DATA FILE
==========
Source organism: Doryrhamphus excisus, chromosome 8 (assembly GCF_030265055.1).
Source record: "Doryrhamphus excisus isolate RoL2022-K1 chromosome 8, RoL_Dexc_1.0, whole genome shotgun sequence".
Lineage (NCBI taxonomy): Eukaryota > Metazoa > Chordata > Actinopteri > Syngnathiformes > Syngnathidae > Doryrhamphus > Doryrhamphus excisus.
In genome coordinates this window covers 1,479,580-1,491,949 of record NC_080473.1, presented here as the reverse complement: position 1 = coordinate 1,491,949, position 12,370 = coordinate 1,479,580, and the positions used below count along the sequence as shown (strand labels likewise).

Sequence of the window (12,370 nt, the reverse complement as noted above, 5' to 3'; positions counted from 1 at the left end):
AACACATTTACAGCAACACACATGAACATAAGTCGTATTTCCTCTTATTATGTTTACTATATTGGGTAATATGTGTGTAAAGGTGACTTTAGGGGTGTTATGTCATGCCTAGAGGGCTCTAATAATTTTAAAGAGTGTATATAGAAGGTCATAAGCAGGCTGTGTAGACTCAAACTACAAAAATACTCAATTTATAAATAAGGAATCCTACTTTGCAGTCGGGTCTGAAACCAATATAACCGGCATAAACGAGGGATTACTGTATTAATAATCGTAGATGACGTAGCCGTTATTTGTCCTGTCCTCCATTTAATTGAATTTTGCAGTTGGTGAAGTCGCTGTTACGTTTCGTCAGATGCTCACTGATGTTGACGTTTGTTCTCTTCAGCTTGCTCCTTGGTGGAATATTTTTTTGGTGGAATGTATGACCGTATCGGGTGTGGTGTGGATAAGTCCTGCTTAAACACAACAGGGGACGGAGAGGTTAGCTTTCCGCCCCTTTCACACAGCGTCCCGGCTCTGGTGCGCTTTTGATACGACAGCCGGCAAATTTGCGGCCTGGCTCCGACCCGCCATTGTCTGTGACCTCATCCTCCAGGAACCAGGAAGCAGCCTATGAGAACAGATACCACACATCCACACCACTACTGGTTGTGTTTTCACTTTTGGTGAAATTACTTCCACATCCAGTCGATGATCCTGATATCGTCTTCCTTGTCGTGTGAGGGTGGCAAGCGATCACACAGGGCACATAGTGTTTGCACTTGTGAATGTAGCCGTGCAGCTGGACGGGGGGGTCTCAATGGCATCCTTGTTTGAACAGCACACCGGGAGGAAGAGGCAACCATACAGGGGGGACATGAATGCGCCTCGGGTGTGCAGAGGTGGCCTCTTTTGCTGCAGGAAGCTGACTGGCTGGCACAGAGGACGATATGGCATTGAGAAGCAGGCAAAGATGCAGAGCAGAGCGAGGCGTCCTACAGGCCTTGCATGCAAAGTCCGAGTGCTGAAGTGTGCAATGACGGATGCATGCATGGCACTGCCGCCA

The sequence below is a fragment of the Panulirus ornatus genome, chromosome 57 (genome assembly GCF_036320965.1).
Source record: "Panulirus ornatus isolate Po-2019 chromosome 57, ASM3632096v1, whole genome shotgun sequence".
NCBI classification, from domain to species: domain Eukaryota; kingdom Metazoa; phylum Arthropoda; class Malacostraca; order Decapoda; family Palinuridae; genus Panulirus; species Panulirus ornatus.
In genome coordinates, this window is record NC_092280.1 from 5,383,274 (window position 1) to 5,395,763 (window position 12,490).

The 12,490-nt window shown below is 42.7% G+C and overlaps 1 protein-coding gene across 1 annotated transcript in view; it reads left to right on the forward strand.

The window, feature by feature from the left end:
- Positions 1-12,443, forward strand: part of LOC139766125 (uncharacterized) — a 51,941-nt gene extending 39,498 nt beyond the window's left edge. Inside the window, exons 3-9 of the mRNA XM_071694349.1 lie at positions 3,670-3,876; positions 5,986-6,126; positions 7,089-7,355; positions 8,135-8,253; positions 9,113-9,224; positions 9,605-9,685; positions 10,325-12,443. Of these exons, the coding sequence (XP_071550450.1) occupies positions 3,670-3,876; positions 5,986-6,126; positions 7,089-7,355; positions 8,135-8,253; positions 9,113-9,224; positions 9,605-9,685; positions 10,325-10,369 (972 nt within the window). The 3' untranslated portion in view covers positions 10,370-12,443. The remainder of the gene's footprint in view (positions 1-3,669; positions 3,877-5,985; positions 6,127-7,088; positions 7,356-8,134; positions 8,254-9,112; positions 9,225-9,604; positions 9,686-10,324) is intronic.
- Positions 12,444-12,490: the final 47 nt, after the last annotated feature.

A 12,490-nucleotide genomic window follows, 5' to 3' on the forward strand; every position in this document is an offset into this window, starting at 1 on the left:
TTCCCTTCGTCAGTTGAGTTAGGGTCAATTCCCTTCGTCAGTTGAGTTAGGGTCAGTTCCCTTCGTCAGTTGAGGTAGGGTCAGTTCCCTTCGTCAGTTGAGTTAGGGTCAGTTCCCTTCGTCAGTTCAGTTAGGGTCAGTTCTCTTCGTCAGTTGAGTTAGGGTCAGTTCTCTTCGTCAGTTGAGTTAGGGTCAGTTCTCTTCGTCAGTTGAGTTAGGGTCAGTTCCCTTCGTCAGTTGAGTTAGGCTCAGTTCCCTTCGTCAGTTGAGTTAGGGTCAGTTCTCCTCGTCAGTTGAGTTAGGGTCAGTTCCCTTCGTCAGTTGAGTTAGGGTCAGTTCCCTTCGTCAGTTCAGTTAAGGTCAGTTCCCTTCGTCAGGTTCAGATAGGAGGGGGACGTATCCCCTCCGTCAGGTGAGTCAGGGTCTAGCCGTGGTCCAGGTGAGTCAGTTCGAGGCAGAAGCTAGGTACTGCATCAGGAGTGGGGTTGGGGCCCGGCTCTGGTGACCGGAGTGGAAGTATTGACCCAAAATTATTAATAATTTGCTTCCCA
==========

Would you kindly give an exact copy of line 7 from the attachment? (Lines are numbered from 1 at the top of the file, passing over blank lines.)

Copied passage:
The sequence below is a fragment of the Panulirus ornatus genome, chromosome 57 (genome assembly GCF_036320965.1).